This month, my great friend Yolanda Edwards launched the first issue of her travel magazine YOLO Journal. She basically "made it from scratch" after having been let go from Conde Nast, her longtime employer. I am sure it didn't feel great, but given the current climate, her pride was not quite as wounded as it could have been. The magazine world is upside down – it's almost the norm to be let go, even for a super-talented veteran editor. No shame in all the creatives out there, unmoored from their former jobs, figuring out how to distinguish themselves from all the other millions of people "creating content".
It's not so hard, right? I am even doing it now. We've separated our Instagram accounts, and now I am actually DOING the work and posting and scribbling and smiling at my efforts and pushing the little button that posts those efforts to all who might see. The magazine world prepares you pretty well for that. I have organized and prepped and created many, many photo shoots. I have stood side by side with a photographer and seen just what they were seeing... darting in to adjust the hair or the shoulder strap... adding a prop... asking the model to move an inch or two the other way. I was taught by some of the very best, and I could watch and learn from them before I ever had the chance to do any of that on my own. It is impossible to explain to my millennial daughters that you really, truly had to WAIT to see what you produced until "the film came in." It took days. But today, the instant stuff is so much fun... and it democratizes the process. I think it is wonderful – and good for you – to express yourself by making something. Hobby Lobby and Michael's have the balance sheets to tell you that this has always been the case. And while we should all feel free to create... the real pros are pros for a reason. I knew it even when I was being paid to do it myself. I was a decent-enough stylist. But oh my goodness – to be around those whose vision was so brilliant and clear was a treat that I still can't believe I got to witness. In minutes, the whole set could change on a photo shoot, whether the idea had just hatched, or been meticulously planned with props or animals or hair and makeup. Even something as simple as the shape of a dress blown just right with the fan could shift the mood. But the stylist and photographer seeing it in their minds – that was the brilliance. Some people could just DO it better. And that's what I'm getting at. While I adore the way we can all create in our instant visual world, I worry sometimes that, in such a huge sea of images and content, we are not able to spot – and value – the truly great among the rest.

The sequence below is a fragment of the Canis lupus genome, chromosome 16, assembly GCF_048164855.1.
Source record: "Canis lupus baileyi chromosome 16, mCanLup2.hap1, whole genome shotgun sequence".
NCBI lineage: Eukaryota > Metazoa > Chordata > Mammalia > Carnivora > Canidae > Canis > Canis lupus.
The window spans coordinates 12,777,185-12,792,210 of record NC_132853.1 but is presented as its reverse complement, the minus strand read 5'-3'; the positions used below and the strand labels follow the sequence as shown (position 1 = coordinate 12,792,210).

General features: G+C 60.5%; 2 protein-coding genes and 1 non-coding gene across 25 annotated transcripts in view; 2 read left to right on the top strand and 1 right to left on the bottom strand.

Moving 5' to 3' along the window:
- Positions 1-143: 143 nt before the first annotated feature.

So when Yolanda told me about YOLO, my first thought was maybe that it felt a bit like her flag on the moon. An old symbol in new ground. Maybe I'm biased – I told you she was my friend – but I think it is just fantastic. My background in magazines has primed me to appreciate it, but I am not the only one – we have sold at least one issue of YOLO every single day since we received it two weeks ago. Multiple, usually. There is something here that is resonating with people, and that is so cool. And when you open it up, it is not so surprising. There is good, and there is great, and then there is ahh, wow. Being so 80/20 myself, great is usually good enough for me. (I am married to someone who is the exact opposite – he will see a loose thread on my shirt from 3 feet away. It drives me crazy. I can't believe we ended up together.)